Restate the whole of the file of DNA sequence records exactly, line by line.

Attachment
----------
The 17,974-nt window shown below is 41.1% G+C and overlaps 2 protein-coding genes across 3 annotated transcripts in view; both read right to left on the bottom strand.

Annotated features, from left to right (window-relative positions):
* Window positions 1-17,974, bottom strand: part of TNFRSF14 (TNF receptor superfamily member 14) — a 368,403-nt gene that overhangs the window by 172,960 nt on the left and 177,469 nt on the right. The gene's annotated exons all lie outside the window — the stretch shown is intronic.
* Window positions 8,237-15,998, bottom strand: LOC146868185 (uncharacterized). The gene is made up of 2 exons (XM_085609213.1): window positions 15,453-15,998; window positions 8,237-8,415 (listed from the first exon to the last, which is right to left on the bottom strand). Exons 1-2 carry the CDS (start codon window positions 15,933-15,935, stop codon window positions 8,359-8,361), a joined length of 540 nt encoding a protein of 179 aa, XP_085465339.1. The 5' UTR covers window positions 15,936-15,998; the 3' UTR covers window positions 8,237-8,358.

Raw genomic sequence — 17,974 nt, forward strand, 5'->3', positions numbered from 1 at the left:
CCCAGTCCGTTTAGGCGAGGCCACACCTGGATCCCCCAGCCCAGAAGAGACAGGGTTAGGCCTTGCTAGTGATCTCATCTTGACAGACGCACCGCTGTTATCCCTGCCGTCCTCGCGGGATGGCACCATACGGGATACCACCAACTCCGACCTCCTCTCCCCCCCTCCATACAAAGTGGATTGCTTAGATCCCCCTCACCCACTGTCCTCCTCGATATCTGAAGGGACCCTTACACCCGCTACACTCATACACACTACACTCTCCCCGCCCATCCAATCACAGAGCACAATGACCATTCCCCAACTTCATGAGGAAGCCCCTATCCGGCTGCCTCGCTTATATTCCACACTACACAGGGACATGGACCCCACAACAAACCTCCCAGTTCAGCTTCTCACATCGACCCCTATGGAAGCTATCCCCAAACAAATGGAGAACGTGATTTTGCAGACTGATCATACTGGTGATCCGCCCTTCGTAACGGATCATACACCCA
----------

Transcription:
The 17,974-nt window shown below is 41.1% G+C and overlaps 2 protein-coding genes across 3 annotated transcripts in view; both read right to left on the bottom strand.

Annotated features, from left to right (window-relative positions):
* Window positions 1-17,974, bottom strand: part of TNFRSF14 (TNF receptor superfamily member 14) — a 368,403-nt gene that overhangs the window by 172,960 nt on the left and 177,469 nt on the right. The gene's annotated exons all lie outside the window — the stretch shown is intronic.
* Window positions 8,237-15,998, bottom strand: LOC146868185 (uncharacterized). The gene is made up of 2 exons (XM_085609213.1): window positions 15,453-15,998; window positions 8,237-8,415 (listed from the first exon to the last, which is right to left on the bottom strand). Exons 1-2 carry the CDS (start codon window positions 15,933-15,935, stop codon window positions 8,359-8,361), a joined length of 540 nt encoding a protein of 179 aa, XP_085465339.1. The 5' UTR covers window positions 15,936-15,998; the 3' UTR covers window positions 8,237-8,358.

Raw genomic sequence — 17,974 nt, forward strand, 5'->3', positions numbered from 1 at the left:
CCCAGTCCGTTTAGGCGAGGCCACACCTGGATCCCCCAGCCCAGAAGAGACAGGGTTAGGCCTTGCTAGTGATCTCATCTTGACAGACGCACCGCTGTTATCCCTGCCGTCCTCGCGGGATGGCACCATACGGGATACCACCAACTCCGACCTCCTCTCCCCCCCTCCATACAAAGTGGATTGCTTAGATCCCCCTCACCCACTGTCCTCCTCGATATCTGAAGGGACCCTTACACCCGCTACACTCATACACACTACACTCTCCCCGCCCATCCAATCACAGAGCACAATGACCATTCCCCAACTTCATGAGGAAGCCCCTATCCGGCTGCCTCGCTTATATTCCACACTACACAGGGACATGGACCCCACAACAAACCTCCCAGTTCAGCTTCTCACATCGACCCCTATGGAAGCTATCCCCAAACAAATGGAGAACGTGATTTTGCAGACTGATCATACTGGTGATCCGCCCTTCGTAACGGATCATACACCCA